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About Omaha daily bee. (Omaha [Neb.]) 187?-1922 | View Entire Issue (Aug. 7, 1905)
The Omaha Daily Bee.
COMPUTE MARKET NEWS
IN THE BEE.
FULL BOX BAIL SCORES
IN TH BEE.
i:STAItLlSIIi:i) .1UNK 19, 1871.
OMAHA, MONDAY MOKXINC. ATlU'ST 7. !!().".
singm; rorv Tnin:i: cents.
EIGHT DIE 01' FEVER
Spread of Yellow Ferer Continues in New
Orleans Twenty-Light New Cases.
PREPARE FOR SYSTEMATIC FIGHT
Citiseni Pledge Fncd to Pay Expenses of
Marine Hospital Work.
ONE DEATH N NEW YORK HOSPITAL
Viotim ia William B. 8mhh,Pantryman
from Steamer Advance.
DISEASE CONTRACTED ON THE ISTHMUS
Of the Three Caees DUrovered In Sew
York lour Have Originated In
eir Orleans Other Men
NEW ORLEANS, La.. Aug. (i.-Fovcr re
Dort no to t p. in.;
New cases ',??
Total rases to date
Deaths , 8
Tota' to da'e '
New sub-foci -.
Total sub-foci to date
The fever situation today is a great im
provement over the. middle of the week,
and the (act that there are only two new
sub-foci, one up town and one down town,
la a source of special encouragement. An
effort Is bslng made to determine the num
ber of casea of tevcr under treatment and
allowing ten days, which Is a liberal esti
mate for a patient to either recover or die
It Is figured out that there are now 233
casea under treatment.
The marine hospital service has not yet
assumed control of the local situation, but
it la expected to do ao tomorrow. The
conditiona precedent to their assumption
that the citizens of New Orleans pledge
themselves to put up $250,0110 to defray the
cost of labor and material, has been met
and Burgeon White Is in momentary ex
pectation ct receiving the formal order
from Burgeon Goneral Wyman to take
City Pledges Funds.
President Roosevelt and Surgeon General
Wyman have both been wired by-the
citizen's committee of New Orleans that
all the funds the officers may acquire out
ilde of its stated expenditures will be sup
plied by tho people of the city. This action
waa taken at noon by a meeting of the
finance comm'ttee at the Bt. Charles hotel.
It followed the news from Burgeon White
that Burgeon General Wyman had asked
or a definite statement of the financial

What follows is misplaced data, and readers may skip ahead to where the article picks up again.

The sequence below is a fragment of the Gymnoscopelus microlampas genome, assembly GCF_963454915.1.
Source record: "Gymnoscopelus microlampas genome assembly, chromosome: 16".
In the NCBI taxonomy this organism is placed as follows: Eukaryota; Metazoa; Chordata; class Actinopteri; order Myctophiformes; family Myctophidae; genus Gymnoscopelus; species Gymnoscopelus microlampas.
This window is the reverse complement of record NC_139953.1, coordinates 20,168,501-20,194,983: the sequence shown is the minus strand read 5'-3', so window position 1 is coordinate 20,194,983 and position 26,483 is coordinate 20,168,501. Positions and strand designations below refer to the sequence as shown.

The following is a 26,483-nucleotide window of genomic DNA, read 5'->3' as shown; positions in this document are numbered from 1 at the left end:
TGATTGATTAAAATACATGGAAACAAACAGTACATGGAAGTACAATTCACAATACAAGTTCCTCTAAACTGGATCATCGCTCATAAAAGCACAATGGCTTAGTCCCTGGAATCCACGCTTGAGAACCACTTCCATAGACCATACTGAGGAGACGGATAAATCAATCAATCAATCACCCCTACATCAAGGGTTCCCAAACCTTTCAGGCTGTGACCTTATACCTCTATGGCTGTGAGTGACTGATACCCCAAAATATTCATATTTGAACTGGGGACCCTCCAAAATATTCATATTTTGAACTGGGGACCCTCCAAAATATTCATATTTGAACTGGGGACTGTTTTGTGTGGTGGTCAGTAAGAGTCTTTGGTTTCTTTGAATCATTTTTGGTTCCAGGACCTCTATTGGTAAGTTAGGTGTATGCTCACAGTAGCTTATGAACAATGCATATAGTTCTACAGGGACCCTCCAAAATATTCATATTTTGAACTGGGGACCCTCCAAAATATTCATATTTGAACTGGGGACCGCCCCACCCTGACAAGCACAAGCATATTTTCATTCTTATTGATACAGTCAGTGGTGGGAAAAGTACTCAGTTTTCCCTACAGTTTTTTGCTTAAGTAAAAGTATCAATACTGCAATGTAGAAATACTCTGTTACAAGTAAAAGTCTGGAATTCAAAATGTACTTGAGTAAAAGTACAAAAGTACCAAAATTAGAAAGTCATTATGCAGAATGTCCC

Intentions of the people, and had himself
given a statement of what the marine
hospital expected to do with the funds.
This telegram waa sent to Burgeon Oen
"The citizens of New Orleans pledge
themselves '.o secure and furnish all the
funds neoMHtary to pay. the expenses which
your services may Incur for labor and
iraterlala In dealing with the situation
here. Thla in accordance with Dr. White's
telegram to you."
The citizens' committee has addressed
the following appeal to the citizens of New
We respectfully ask your earnest at
tention to the telegram from Surgeon
General Wyman of the I'nlted States pub
lic health and marine hospital service. In
which are expllaned the conditions under
which the service will assume charge of
the fever situation. As immediate action
was Imperative, Mayor Hehrman agreed
at once to these conditions and In your
behalf wc gave the pledge that you would
contribute funds which might be required
In tne prosecution of the right. The com
mittee has now In hand about $70,000. A
very much larger sum than this will be
needed, and we should be able in a few
dava to place at t lie command of the
federal authorities at least $2.:0,oni. The
state and city can lie counted on to do
their duty, but the Individual citizen must
do his. The city of New Orleans In times
of peril has never faltered, and we appeal
to you to redeem the pledge made by us
In your behalf. Not one dollar of the
"a funds contributed will be expended except
e under the direction of the i'nlted 8tatea
public heajth and marine hospital service.
Surgeon White returned from Gulf Port
and Ocean Eprtngn, where he had gone to
arrange for the Improvement of the camp
at Fontalnbleau, on the Louisville & Nash
vllle road, and stated that he would prob
ably not establish any .camp on the Missis
sippi coast. In view of the attitude of
the people of Ocean Springs and Governor
Vardaman'a expressed determination to
abide by their wishes. The camps at
Blldell and Wyman will be enlarged to
accommodate such travel as would have